The Federal Reserve (Fed) and its president Ben Bernanke comforted many investors on Wednesday while they momentarily shifted their attention away from Cyprus and the UK's budget details.
The Fed said that the US economy remains too weak to pull back on its $85bn per month stimulus package.
Leading up to the monetary policy decision and Bernanke's press conference, many market participants wanted to be sure that markets would continue to benefit from the constant liquidity that the Fed pumps into the economy.
While the latest economic data points to an improved US economic outlook, the conundrum was that the 'good news' could have prompted the Fed to cut off stimulus measures earlier than expected.
However, the Fed reiterated its commitment to buy bonds and mortgage-backed securities until the jobs market improves substantially.
"The committee will continue its purchases of Treasury and agency mortgage-backed securities, and employ its other policy tools as appropriate, until the outlook for the labor market has improved substantially in a context of price stability," the US central bank said.
Although Bernanke took note of the recent improvement in the jobs data, he said that the "unemployment rate remains elevated". He also pointed to the downside risks posed by government spending cuts.
"The housing sector has strengthened further, but fiscal policy has become more restrictive," the Fed said.
"There's a general sense that fiscal policy will take a bite out of growth this spring and summer," said Mark Zandi, chief economist for Moody's Analytics.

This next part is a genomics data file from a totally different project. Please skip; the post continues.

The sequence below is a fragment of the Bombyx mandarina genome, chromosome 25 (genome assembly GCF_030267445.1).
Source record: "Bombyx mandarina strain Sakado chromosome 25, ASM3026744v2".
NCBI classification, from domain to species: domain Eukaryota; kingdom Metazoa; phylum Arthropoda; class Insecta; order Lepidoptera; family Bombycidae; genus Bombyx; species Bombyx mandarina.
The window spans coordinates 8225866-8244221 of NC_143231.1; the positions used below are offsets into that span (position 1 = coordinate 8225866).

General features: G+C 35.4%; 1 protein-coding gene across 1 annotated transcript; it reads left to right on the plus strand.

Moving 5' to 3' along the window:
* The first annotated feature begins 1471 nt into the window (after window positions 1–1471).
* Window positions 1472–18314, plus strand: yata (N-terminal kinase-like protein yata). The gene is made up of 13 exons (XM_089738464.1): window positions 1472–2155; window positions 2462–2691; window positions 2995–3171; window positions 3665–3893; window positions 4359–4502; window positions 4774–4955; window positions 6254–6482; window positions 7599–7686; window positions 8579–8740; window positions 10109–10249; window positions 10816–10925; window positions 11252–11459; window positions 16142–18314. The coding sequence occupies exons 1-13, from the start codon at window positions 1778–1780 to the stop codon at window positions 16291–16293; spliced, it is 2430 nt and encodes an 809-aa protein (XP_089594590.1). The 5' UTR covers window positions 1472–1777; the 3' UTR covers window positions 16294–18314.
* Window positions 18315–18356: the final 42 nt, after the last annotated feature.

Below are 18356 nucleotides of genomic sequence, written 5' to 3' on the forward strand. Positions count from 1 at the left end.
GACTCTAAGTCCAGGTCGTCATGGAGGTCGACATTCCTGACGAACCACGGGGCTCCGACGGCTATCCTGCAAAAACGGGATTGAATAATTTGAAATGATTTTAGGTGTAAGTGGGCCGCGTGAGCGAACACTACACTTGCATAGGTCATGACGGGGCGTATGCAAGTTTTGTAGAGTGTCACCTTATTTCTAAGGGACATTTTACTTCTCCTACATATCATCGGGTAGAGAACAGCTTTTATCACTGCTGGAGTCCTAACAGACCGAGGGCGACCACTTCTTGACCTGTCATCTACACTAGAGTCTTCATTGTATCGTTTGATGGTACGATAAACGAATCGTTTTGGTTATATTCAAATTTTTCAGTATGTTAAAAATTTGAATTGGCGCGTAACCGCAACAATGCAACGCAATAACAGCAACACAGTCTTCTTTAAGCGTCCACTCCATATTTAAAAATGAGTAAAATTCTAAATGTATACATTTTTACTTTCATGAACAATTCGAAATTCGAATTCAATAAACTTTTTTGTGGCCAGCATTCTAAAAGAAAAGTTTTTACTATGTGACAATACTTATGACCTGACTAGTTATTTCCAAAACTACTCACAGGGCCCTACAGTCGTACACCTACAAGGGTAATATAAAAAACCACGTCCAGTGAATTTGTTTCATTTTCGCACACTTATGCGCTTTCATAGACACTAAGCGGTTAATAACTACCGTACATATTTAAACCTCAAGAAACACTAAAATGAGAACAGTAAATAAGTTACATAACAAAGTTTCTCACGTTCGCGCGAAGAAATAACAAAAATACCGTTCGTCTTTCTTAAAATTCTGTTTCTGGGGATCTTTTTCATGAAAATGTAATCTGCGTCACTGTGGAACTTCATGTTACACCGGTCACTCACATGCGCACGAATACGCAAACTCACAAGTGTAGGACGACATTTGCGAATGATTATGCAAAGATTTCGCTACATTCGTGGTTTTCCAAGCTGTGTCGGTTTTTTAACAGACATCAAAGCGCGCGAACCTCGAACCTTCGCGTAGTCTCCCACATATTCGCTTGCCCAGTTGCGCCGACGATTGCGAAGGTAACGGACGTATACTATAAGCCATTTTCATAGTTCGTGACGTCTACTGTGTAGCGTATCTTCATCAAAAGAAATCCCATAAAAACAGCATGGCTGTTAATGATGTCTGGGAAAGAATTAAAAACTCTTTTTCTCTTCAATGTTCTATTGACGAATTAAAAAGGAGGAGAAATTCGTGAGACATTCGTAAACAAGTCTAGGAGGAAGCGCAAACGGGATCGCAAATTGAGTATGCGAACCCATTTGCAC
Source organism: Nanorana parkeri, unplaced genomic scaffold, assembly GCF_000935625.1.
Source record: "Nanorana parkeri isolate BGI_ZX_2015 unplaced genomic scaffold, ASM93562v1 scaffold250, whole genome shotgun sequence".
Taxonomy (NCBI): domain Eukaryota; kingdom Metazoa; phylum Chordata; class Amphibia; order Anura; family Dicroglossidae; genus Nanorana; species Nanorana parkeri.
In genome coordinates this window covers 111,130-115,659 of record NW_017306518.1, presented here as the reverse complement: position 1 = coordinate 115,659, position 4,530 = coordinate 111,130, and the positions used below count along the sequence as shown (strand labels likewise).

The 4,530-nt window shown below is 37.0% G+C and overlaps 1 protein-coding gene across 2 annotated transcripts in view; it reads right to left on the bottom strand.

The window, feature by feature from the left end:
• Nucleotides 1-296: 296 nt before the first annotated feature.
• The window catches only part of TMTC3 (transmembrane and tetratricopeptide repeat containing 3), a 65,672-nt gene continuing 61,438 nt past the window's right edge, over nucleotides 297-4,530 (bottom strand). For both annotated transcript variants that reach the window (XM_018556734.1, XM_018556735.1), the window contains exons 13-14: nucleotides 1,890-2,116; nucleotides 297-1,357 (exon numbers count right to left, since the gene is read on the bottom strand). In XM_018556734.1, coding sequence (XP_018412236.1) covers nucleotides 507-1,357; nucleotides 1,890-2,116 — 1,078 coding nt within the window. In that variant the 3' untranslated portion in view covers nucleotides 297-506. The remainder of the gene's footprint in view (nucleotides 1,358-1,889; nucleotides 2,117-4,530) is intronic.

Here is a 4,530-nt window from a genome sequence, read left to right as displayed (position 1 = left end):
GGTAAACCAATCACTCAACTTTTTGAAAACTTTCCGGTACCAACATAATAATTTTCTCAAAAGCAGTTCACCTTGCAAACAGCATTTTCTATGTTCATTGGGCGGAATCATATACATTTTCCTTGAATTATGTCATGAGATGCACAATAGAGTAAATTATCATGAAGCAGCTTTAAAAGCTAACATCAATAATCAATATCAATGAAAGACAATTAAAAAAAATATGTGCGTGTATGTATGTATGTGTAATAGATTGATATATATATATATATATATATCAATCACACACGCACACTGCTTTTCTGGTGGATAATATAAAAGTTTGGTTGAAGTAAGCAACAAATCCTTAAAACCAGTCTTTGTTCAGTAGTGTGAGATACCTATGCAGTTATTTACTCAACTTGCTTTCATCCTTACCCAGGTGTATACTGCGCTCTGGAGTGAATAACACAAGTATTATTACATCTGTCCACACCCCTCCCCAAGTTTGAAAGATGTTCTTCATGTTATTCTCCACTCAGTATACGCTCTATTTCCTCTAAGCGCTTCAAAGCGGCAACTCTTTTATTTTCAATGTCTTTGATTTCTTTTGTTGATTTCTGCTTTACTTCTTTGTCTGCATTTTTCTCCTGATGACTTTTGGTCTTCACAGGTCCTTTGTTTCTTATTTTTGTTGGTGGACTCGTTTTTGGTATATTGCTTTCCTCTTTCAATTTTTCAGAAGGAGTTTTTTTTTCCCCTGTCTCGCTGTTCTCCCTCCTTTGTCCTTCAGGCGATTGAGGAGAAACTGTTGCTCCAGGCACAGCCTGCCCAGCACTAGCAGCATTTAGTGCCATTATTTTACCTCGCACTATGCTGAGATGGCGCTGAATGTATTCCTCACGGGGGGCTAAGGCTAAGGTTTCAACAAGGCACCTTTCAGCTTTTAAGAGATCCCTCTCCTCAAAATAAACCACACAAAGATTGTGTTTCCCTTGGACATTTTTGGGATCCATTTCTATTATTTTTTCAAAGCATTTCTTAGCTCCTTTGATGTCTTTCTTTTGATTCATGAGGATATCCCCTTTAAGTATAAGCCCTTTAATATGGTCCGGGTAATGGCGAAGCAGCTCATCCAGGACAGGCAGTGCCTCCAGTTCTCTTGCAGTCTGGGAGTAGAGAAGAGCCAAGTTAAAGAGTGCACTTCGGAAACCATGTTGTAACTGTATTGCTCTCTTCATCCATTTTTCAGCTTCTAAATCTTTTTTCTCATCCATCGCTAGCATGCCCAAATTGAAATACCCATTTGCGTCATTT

"I think they're very nervous that as spending cuts take hold, the numbers are going to look softer."
The Fed also updated its economic forecasts, although revisions were very small. The consensus appears to be that the new projections do not signal any changes to monetary policy.
The Fed lowered its economic growth forecast for 2012 from a central tendency of 2.3-3.0% to 2.3-2.8% and lowered its projections for unemployment from 7.4-7.7% to 7.3-7.5%. The Fed still does not see unemployment falling below 6.5% until 2015 while inflation is expected to remain subdued.
The Fed has suggested it would not raise rates until the rate fell below 6.5%.
In regards to winding down quantitative easing, Bernanke suggested that it would not be tied to a single criteria. Meanwhile, other Fed members have suggested looking for job growth of about 200,000 for six straight months or the number of employees voluntarily quitting.
Michael Gapen of Barclays Research said: "We interpret this as suggesting the FOMC is willing to keep the current accommodative policy environment in place despite the recent improvement in payroll employment. The main change in the committee's assessment of the economy came in the area of fiscal policy, where the FOMC said 'fiscal policy has become somewhat more restrictive'."